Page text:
Wednesday, August 13, 2008

Chicken and Broccoli Calzone

1/2 cup of cooked chicken, cut into chunks
1/4 cup broccoli florets
1/4 cup white sauce
1/4 cup mozzarella or to taste
1/3 of a batch of pizza dough
olive oil to brush on

Roll out or stretch the dough on a well floured surface till it is a 14 inch or so circle. Spread sauce on the lower half making sure to stay at least an inch from the edge. Then put on chicken, cheese and broccoli. Fold the dough over the fillings and press the border in with your fingers. Then fold the border in half over itself and press firmly to form a seal. Slice a couple small holes in the top and brush it with olive oil. Bake at 450 (preferably on a pizza stone) for 25 minutes or till brown. Serve.


For those of you playing along at home, my last three posts were all recipes where I said they were ingredients for something else. This is that something else. I love calzones, I don't know exactly what it is about them, but they are just awesome. I like this particular combination, it's like chicken, ziti and broccoli, just in pizza dough instead of with pasta. I have often toyed with putting some ziti in it, but never really bothered. There are enough carbs in it as is I think. Heh.

Now, there are a couple things to bear in mind with regards to the previous couple recipes. If you use the braised chicken recipe, keep aside at least one clove of garlic from the braising liquid. Mush it up into a paste and mix it into the white sauce when you add the milk, otherwise add some minced garlic when you are melting the butter. Garlic in the white sauce is key for this. Also add a dash of tarragon to the white sauce, it works really well with the rest of the flavors. Now, if you really want good pizza or calzones you need to get one of these. A pizza stone. They aren't expensive and they are just the best. You can use them to make pita bread too. You might also want to invest in one of these. A peel. They aren't expensive either and make putting something on the stone much less painful. If you have a stone, put it on the lowest rack and preheat the oven at 450 for an hour. It will make a huge difference. Ok, enough of that, lets make calzones!

First take a third of a batch of pizza dough. If you are using store bought dough then use... uhm... a six inch ball or so. I think. It's not rocket science. Roll it out till it's a fourteen inch or so circle. It being circular isn't really too important, as you can tell. You want it about a quarter of an inch thick, so if you used less dough it will be smaller, more dough it will be larger. In case you couldn't figure that out. Now put the sauce on but make sure to keep it about an inch from the edge. Getting sauce or any kind of liquid on the edge will keep it from sealing up and make a mess of your pan or pizza stone. Follow that up with the chicken, then the cheese, then the broccoli. The order isn't terribly important, but you want the sauce on the bottom and the cheese not on the top. Otherwise they will ooze out of the holes in the top while it's cooking and make a mess of things. If you want your broccoli soft you can precook it, but I always use raw. It still gets pretty soft and it doesn't get all squishy. Squishy broccoli upsets me. Now take the top of the dough and fold it over till the edges touch. Press the edges together firmly, making it thin enough that you can fold it over on itself. Which is what you do next. Fold it in half on itself and press it firmly so it forms a good seal. You don't want your fillings to come busting out of this. Now you want to brush it with something. You can use melted butter, bacon grease or an egg wash, but what I am using is some olive oil that I have infused with garlic and rosemary. Very fancy-pants of me. To do this you just take a couple cloves of garlic and crush them a bit. Then take some rosemary, all I have is dried right now but fresh is even better, and put them in a container. Add some olive oil and let it sit for several hours or days or whatever. Now the oil tastes like garlic and rosemary. Good stuff. Brush that on top and the sides then cut a couple small slits in the top so it doesn't explode. Now if you are using a peel you want to make sure it either has corn meal or flour on it so the calzone will slide. You really don't want it getting hung up on there. If you are using a pan you should consider putting some parchment paper on it, it will make the bottom crust nice and brown. Now slide the calzone off the peel onto the preheated stone. Or toss the pan in the oven. Cook this baby till it's golden brown, about 20-25 minutes. Then eat it. They don't always come out cylindrical like this, the other one I made came out much more traditional in shape. Shape doesn't really matter much to me. It's all about flavor. And these came out wicked good.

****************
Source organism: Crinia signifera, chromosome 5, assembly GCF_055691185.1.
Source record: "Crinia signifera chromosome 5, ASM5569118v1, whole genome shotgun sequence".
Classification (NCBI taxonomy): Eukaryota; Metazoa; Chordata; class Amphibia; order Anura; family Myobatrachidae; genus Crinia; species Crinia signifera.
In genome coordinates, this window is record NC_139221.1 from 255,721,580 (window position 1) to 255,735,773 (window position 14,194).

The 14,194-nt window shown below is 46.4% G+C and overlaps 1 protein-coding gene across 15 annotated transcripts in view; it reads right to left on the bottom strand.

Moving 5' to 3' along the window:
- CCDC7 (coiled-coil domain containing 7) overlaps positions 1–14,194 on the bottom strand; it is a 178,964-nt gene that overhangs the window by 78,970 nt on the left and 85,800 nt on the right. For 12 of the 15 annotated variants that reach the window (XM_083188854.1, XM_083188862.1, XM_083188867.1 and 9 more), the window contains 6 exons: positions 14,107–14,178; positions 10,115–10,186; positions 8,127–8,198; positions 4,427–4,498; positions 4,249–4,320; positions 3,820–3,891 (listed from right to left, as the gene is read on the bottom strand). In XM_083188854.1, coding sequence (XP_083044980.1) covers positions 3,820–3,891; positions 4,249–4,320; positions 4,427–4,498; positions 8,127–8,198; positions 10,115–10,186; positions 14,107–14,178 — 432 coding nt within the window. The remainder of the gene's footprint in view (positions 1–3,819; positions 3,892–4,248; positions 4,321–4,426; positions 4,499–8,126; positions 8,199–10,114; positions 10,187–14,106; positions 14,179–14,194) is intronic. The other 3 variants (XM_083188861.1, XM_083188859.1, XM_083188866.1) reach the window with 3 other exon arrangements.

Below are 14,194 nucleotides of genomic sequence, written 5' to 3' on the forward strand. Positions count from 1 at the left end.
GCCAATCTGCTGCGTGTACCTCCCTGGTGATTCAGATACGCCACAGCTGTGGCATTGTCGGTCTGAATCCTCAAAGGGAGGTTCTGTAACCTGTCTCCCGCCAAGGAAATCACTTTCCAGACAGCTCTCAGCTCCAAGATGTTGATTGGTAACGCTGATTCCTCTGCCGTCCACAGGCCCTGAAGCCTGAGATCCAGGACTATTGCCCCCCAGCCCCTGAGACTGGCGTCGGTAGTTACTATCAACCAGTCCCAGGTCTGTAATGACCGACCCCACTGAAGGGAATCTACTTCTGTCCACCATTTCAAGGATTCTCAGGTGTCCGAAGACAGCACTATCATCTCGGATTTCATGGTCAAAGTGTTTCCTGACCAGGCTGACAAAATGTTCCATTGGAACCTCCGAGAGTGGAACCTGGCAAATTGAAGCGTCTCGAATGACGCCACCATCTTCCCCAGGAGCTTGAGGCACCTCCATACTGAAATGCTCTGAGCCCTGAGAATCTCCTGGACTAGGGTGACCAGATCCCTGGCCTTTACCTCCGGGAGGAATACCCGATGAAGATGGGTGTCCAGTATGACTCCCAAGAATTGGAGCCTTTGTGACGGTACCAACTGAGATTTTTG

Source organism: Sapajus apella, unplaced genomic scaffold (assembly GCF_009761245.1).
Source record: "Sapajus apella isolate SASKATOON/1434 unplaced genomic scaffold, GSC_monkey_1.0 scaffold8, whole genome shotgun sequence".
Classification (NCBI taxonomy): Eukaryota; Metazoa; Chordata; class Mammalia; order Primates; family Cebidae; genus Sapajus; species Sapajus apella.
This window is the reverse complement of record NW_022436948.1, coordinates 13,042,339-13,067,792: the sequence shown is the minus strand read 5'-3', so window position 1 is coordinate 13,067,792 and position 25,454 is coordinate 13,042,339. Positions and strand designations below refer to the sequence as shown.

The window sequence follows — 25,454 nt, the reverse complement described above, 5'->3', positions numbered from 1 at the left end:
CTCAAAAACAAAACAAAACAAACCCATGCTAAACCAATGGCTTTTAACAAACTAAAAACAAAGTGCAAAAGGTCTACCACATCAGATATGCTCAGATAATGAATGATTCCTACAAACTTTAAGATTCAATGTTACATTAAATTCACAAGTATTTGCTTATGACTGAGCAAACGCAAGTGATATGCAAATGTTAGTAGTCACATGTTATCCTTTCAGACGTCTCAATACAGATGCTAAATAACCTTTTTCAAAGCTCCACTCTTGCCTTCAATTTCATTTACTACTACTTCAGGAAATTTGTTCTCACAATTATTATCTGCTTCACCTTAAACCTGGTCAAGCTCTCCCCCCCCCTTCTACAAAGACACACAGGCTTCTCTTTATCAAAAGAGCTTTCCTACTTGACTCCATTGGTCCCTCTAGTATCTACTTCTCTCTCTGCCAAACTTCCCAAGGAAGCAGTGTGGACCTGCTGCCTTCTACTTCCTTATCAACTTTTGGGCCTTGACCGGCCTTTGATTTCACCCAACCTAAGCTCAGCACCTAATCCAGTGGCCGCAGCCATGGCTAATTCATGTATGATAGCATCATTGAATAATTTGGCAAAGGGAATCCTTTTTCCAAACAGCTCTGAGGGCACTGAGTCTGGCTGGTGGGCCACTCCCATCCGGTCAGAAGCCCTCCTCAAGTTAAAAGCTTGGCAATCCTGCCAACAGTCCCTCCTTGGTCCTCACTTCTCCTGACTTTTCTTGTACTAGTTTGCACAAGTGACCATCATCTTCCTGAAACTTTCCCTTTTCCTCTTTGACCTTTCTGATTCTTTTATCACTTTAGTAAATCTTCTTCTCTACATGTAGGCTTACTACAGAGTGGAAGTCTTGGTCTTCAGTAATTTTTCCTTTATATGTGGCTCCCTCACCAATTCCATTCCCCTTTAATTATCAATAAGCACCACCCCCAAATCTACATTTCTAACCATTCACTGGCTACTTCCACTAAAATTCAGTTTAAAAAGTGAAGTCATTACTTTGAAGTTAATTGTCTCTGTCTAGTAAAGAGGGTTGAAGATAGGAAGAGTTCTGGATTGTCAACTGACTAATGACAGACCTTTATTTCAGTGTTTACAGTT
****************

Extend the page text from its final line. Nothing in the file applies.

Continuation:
Now this, of course, is just one of the ways to do a calzone. There are as many ways to make them as there are things to stuff them with. You can go classic and do tomato sauce and meatballs, one of my other favorites. One time I made some with leftover pot roast, onions, peppers and brown gravy. That was really good too. Wrap up cooked Italian sausages with sauteed peppers and onions; hamburger patty pieces with ketchup, mustard and cheese; kielbasa and barbecue sauce; lamb and rice pilaf; all the stuff you would put in an Italian sub, whatever you want. Once I even filled it with apple pie filling and rubbed cinnamon sugar and butter on top. But of course, I'm a madman. You might not want to try anything so crazy. Heh.

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